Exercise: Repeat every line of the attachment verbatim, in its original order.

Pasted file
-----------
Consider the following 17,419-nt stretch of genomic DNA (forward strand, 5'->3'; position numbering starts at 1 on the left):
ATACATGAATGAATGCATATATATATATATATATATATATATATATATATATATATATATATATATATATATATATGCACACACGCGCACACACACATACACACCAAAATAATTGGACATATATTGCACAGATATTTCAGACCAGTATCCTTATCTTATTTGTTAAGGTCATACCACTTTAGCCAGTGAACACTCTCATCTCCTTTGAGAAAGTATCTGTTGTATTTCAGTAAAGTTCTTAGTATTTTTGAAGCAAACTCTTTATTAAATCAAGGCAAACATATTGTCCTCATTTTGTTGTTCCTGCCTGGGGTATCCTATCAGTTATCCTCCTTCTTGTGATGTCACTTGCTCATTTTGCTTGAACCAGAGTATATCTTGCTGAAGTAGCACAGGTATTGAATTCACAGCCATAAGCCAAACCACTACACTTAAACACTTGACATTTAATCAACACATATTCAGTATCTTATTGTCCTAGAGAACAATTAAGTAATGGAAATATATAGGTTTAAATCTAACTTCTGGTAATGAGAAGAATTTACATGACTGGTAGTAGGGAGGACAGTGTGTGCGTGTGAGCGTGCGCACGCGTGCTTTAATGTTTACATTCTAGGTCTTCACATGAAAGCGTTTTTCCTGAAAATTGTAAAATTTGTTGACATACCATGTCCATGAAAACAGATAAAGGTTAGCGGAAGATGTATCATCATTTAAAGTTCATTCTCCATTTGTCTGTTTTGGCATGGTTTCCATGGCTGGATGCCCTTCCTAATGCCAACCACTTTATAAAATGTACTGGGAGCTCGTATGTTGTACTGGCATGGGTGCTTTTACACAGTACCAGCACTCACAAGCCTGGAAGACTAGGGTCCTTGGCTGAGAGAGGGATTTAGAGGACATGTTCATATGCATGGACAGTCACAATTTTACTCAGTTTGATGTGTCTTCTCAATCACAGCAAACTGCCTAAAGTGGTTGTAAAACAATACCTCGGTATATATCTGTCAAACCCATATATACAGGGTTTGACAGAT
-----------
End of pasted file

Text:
Consider the following 17,419-nt stretch of genomic DNA (forward strand, 5'->3'; position numbering starts at 1 on the left):
ATACATGAATGAATGCATATATATATATATATATATATATATATATATATATATATATATATATATATATATATATGCACACACGCGCACACACACATACACACCAAAATAATTGGACATATATTGCACAGATATTTCAGACCAGTATCCTTATCTTATTTGTTAAGGTCATACCACTTTAGCCAGTGAACACTCTCATCTCCTTTGAGAAAGTATCTGTTGTATTTCAGTAAAGTTCTTAGTATTTTTGAAGCAAACTCTTTATTAAATCAAGGCAAACATATTGTCCTCATTTTGTTGTTCCTGCCTGGGGTATCCTATCAGTTATCCTCCTTCTTGTGATGTCACTTGCTCATTTTGCTTGAACCAGAGTATATCTTGCTGAAGTAGCACAGGTATTGAATTCACAGCCATAAGCCAAACCACTACACTTAAACACTTGACATTTAATCAACACATATTCAGTATCTTATTGTCCTAGAGAACAATTAAGTAATGGAAATATATAGGTTTAAATCTAACTTCTGGTAATGAGAAGAATTTACATGACTGGTAGTAGGGAGGACAGTGTGTGCGTGTGAGCGTGCGCACGCGTGCTTTAATGTTTACATTCTAGGTCTTCACATGAAAGCGTTTTTCCTGAAAATTGTAAAATTTGTTGACATACCATGTCCATGAAAACAGATAAAGGTTAGCGGAAGATGTATCATCATTTAAAGTTCATTCTCCATTTGTCTGTTTTGGCATGGTTTCCATGGCTGGATGCCCTTCCTAATGCCAACCACTTTATAAAATGTACTGGGAGCTCGTATGTTGTACTGGCATGGGTGCTTTTACACAGTACCAGCACTCACAAGCCTGGAAGACTAGGGTCCTTGGCTGAGAGAGGGATTTAGAGGACATGTTCATATGCATGGACAGTCACAATTTTACTCAGTTTGATGTGTCTTCTCAATCACAGCAAACTGCCTAAAGTGGTTGTAAAACAATACCTCGGTATATATCTGTCAAACCCATATATACAGGGTTTGACAGAT